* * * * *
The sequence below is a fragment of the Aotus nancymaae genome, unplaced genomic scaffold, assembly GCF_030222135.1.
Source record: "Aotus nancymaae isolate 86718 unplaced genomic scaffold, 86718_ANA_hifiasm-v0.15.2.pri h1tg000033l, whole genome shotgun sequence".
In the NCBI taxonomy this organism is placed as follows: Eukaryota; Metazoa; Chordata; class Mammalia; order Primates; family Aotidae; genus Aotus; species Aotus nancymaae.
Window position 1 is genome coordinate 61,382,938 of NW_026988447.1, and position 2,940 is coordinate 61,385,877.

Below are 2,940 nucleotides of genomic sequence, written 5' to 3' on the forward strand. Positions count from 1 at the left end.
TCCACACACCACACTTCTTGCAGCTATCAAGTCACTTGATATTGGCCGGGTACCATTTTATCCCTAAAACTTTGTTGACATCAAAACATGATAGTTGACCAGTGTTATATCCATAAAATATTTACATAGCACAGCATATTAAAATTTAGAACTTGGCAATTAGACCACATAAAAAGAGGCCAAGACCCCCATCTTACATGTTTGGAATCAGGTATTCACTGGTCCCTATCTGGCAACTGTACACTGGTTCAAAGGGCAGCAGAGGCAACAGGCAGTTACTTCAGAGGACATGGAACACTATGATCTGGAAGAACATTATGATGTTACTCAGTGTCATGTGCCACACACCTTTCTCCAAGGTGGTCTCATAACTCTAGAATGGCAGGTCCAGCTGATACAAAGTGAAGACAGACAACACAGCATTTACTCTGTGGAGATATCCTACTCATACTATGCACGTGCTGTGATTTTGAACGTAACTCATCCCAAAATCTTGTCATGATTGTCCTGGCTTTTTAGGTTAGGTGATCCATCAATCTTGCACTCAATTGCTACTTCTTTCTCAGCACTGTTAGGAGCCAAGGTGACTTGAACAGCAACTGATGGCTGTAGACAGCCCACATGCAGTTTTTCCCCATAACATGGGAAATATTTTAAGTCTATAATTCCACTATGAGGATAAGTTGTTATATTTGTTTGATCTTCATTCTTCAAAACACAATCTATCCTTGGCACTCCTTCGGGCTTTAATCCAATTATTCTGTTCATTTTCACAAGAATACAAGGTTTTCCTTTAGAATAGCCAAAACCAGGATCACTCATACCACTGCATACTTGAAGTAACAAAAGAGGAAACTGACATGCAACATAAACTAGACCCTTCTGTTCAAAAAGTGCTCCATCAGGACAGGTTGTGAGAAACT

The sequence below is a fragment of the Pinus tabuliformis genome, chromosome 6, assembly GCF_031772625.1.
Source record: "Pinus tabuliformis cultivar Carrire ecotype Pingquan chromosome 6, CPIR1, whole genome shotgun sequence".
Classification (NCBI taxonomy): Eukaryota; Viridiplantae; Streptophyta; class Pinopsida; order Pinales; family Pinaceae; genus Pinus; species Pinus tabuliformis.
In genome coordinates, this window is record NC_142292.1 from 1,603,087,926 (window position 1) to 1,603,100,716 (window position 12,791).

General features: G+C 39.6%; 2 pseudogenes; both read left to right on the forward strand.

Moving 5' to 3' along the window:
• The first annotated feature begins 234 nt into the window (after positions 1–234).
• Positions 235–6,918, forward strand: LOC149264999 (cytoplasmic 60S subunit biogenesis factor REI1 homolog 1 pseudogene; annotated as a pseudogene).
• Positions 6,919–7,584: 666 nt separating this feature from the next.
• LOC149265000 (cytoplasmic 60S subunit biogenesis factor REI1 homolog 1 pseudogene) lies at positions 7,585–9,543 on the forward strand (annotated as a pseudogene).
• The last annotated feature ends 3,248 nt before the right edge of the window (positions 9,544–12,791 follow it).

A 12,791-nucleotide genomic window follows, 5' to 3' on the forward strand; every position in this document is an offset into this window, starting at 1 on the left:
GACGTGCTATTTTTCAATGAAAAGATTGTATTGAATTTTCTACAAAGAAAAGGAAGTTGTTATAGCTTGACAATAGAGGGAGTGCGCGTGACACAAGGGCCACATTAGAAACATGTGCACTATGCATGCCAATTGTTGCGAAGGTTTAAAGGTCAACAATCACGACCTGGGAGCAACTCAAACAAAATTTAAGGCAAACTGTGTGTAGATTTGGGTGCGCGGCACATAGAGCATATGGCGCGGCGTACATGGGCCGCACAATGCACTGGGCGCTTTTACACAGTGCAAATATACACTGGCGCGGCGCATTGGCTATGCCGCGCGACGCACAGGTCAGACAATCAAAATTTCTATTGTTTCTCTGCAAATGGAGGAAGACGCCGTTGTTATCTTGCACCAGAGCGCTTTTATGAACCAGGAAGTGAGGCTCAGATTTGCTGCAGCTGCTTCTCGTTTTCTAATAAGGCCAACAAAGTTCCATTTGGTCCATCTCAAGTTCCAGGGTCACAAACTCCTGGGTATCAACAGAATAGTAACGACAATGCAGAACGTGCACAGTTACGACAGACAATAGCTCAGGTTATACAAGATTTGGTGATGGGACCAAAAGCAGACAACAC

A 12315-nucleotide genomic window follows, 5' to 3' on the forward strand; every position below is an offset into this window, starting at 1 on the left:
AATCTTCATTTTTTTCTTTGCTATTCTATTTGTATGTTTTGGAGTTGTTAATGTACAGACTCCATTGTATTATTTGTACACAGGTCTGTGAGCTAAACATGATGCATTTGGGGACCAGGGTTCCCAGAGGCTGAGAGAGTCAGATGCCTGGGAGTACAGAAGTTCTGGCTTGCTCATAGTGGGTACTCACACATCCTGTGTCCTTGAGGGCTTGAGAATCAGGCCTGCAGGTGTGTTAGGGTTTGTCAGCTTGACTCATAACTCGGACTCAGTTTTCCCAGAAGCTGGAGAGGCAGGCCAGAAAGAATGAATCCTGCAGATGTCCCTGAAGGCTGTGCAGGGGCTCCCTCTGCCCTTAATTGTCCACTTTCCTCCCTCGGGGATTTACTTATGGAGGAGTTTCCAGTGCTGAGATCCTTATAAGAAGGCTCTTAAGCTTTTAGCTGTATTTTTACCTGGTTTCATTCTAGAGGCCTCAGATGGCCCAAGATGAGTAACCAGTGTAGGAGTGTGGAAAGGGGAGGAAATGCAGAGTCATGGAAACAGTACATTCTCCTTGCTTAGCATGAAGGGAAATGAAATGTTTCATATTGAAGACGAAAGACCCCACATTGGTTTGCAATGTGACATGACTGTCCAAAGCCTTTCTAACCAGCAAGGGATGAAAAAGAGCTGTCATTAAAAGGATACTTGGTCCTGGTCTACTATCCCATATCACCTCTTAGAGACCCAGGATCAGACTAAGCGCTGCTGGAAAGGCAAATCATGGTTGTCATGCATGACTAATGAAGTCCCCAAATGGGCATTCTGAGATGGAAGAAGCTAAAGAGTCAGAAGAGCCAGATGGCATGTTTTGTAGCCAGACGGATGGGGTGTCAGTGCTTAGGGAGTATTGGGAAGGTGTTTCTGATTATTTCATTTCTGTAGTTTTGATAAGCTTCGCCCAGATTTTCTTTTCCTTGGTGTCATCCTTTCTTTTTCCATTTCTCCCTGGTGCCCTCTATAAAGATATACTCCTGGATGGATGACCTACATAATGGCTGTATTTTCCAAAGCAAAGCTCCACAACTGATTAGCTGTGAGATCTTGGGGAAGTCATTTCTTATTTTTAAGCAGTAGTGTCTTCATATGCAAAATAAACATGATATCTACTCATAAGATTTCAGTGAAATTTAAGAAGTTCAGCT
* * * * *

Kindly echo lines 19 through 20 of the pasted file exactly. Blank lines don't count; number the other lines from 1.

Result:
GACGTGCTATTTTTCAATGAAAAGATTGTATTGAATTTTCTACAAAGAAAAGGAAGTTGTTATAGCTTGACAATAGAGGGAGTGCGCGTGACACAAGGGCCACATTAGAAACATGTGCACTATGCATGCCAATTGTTGCGAAGGTTTAAAGGTCAACAATCACGACCTGGGAGCAACTCAAACAAAATTTAAGGCAAACTGTGTGTAGATTTGGGTGCGCGGCACATAGAGCATATGGCGCGGCGTACATGGGCCGCACAATGCACTGGGCGCTTTTACACAGTGCAAATATACACTGGCGCGGCGCATTGGCTATGCCGCGCGACGCACAGGTCAGACAATCAAAATTTCTATTGTTTCTCTGCAAATGGAGGAAGACGCCGTTGTTATCTTGCACCAGAGCGCTTTTATGAACCAGGAAGTGAGGCTCAGATTTGCTGCAGCTGCTTCTCGTTTTCTAATAAGGCCAACAAAGTTCCATTTGGTCCATCTCAAGTTCCAGGGTCACAAACTCCTGGGTATCAACAGAATAGTAACGACAATGCAGAACGTGCACAGTTACGACAGACAATAGCTCAGGTTATACAAGATTTGGTGATGGGACCAAAAGCAGACAACAC

A 12315-nucleotide genomic window follows, 5' to 3' on the forward strand; every position below is an offset into this window, starting at 1 on the left: